Posted Friday, January 31st, 2020

In time for 50th Anniversary of Earth Day

In celebration of its 50th birthday and the 50th anniversary of America’s first Earth Day on April 22, the Department of Environmental Protection is sending the gift of a prized seedling from the famed Salem Oak tree to each of New Jersey’ 565 municipalities, including all of Morris County’s 39 towns, for planting in the spring.

photo of the famed Salem Oak tree

photo of the famed Salem Oak tree prior to its demise

With Mother Nature’s cooperation, the state plans to ship the seedlings during the last full week of April, which also coincides with Arbor Day, on April 24, when all state residents are encouraged to plant trees — and when weather conditions are generally best for success. With nurturing and a bit of luck, the seedlings will grow into memorable trees from Riverdale to Washington Township over the coming decades.

For more than 500 years, the iconic Salem Oak stood on West Broadway in the historic city of Salem until June 6, 2019, when it suddenly crashed to the ground. The loss of the beloved oak was deeply felt by Salem residents and countless others throughout New Jersey and beyond.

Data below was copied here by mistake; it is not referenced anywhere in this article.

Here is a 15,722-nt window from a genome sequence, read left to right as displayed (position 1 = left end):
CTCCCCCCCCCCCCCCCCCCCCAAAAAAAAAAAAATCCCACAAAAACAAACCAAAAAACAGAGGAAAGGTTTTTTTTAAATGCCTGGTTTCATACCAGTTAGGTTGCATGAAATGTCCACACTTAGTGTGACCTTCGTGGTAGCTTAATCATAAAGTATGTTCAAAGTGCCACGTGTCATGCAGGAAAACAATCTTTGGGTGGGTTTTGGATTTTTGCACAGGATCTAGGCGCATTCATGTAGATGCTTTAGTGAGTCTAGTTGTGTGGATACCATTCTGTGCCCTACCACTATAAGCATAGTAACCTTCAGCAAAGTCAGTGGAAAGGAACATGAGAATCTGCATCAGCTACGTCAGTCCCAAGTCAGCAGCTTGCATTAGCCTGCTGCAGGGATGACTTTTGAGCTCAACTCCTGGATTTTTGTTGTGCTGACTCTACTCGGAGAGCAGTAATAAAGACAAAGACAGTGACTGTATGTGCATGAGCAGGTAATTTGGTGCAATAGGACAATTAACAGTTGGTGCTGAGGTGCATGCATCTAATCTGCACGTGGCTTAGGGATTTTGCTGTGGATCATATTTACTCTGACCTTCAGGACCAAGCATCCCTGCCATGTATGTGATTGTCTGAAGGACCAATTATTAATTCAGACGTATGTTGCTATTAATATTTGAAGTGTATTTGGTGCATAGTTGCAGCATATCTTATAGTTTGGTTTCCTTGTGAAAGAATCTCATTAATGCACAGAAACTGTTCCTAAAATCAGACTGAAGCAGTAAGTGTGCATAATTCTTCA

Historic photo of the famed Salem Oak tree

Historic photo of the famed Salem Oak tree

Before its demise, the Salem Oak was one of New Jersey’s best-known and most celebrated trees and was ranked among the state’s largest white oaks.

Located in the Salem Friends Burial Ground, the majestic oak was more than 100 feet tall with a truck circumference of approximately 22 feet. Its crown spanned 104 feet. Its age also exceeded the lifespan of most white oaks, which typically live 200 to 300 years.

The oak was also known for its illustrious history. It was the sole surviving tree from the original forest that covered the land when Quaker John Fenwick, founder of Salem, first arrived in 1675. According to legend, Fenwick met with Lenni Lenape Native Americans and, under the oak’s branches, signed a peace treaty. The event is commemorated by a historical marker at the site.

Only months before the tree fell, foresters in the DEP Forest Service’s Big and Heritage Tree Conservation program collected acorns at the base of the Salem Oak but saw no evidence that the tree’s days were numbered. From those acorns, nearly 1,200 seedlings sprouted, were transferred into tubes and now are being nurtured in the greenhouse at the New Jersey Forest Service Nursery in Jackson Township.

“Generations of New Jerseyans will reap the benefits of this extraordinary planting,” said DEP Commissioner Catherine McCabe.

For more information on New Jersey’s Big and Heritage Tree program, visit www.nj.gov/dep/parksandforests/forest/community/bigtree_intro.html.

To learn more about the New Jersey Forest Service Nursery, visit www.nj.gov/dep/parksandforests/forest/nj_forest_nursery.htm.

For questions about the Salem seedlings, call 609-633-7700.